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The impact of hospitalization on mortality in patients with connective tissue disease-associated interstitial lung disease: a medical records review study



Interstitial lung disease (ILD) remains one of the most important causes of morbidity and mortality in patients with Connective Tissue Diseases (CTD). This study evaluated the impact of hospitalization on mortality in an ethnically and racially diverse cohort of CTD-ILD patients.


We conducted a medical records review study at Montefiore Medical Center, Bronx, NY. We included 96 patients and collected data on demographic characteristics, reasons for hospitalization, length of stay, immunosuppressant therapy use, and mortality. We stratified our patients into two cohorts: hospitalized and non-hospitalized. The hospitalized cohort was further subdivided into cardiopulmonary and non-cardiopulmonary admissions. Two-sample tests or Wilcoxon’s rank sum tests for continuous variables and Chi-square or Fisher’s exact tests for categorical variables were used for analyses as deemed appropriate.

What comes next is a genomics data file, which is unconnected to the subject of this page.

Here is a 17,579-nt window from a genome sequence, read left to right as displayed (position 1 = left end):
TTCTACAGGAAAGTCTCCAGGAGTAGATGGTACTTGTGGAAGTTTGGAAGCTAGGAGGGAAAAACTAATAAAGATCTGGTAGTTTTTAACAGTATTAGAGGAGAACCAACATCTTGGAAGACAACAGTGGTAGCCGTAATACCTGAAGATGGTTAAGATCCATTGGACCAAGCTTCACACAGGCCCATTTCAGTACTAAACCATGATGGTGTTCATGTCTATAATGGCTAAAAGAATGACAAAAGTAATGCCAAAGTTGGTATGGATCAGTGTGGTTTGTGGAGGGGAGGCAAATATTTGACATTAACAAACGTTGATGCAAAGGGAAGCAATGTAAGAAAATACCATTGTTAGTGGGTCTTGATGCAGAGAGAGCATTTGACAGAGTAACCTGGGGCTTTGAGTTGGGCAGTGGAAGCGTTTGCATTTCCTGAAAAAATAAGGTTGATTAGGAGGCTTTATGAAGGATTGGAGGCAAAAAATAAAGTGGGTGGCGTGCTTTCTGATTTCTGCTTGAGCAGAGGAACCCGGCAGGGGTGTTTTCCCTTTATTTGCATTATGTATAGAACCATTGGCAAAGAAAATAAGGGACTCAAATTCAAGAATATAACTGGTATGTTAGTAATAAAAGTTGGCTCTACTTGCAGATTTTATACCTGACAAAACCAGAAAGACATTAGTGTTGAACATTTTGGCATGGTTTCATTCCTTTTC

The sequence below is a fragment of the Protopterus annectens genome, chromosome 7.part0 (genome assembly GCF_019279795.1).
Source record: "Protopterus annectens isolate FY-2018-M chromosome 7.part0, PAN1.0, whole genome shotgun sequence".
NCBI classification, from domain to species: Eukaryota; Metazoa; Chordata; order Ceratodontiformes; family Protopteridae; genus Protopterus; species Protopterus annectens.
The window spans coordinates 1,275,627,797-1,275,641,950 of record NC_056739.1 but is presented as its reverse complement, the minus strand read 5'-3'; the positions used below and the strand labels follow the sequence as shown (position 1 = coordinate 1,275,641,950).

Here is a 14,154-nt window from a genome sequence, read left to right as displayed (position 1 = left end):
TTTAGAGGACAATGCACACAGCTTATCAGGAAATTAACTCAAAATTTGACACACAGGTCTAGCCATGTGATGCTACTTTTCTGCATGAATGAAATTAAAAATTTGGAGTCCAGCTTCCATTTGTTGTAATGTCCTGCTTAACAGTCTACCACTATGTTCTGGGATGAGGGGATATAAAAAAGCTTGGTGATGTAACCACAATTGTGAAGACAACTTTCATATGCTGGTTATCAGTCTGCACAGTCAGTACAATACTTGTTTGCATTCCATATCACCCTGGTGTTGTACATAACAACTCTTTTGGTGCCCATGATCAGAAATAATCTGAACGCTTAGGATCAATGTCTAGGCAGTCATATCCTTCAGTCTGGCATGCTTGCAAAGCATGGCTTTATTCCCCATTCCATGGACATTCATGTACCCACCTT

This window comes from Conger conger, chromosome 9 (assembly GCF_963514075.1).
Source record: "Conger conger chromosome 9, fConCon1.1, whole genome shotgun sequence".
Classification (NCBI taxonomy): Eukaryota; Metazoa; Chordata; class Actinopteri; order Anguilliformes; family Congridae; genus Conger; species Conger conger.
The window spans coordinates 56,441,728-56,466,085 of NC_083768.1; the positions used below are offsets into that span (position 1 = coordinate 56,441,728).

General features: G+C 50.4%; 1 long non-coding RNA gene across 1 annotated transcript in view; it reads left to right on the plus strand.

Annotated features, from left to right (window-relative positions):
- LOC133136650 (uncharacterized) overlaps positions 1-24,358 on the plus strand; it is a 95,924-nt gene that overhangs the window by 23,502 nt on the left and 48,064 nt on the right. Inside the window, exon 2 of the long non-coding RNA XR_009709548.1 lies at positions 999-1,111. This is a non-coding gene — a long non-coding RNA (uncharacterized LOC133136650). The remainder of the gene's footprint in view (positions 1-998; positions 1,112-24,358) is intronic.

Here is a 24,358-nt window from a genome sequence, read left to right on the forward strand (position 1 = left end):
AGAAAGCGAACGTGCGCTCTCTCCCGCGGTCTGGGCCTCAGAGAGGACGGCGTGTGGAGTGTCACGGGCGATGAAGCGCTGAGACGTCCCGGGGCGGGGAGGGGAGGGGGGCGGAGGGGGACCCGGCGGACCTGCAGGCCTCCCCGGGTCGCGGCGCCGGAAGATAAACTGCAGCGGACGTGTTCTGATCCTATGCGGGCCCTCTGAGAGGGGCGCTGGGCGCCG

We identified 213 patients with CTD-ILD. Out of them, 96 patients met the study’s inclusion criteria. The majority of patients were females (79%), and self-identified as Hispanic (54%) and Black (40%). The most common CTDs were rheumatoid arthritis (RA) (29%), inflammatory myositis (22%), and systemic sclerosis (15%). The majority (76%) of patients required at least one hospitalization. In the non-hospitalized group, no deaths were observed, however we noted significant increase of mortality risk in hospitalized group (p = 0.02). We also observed that prolonged hospital stay (> 7 days) as well as older age and male sex were associated with increased mortality.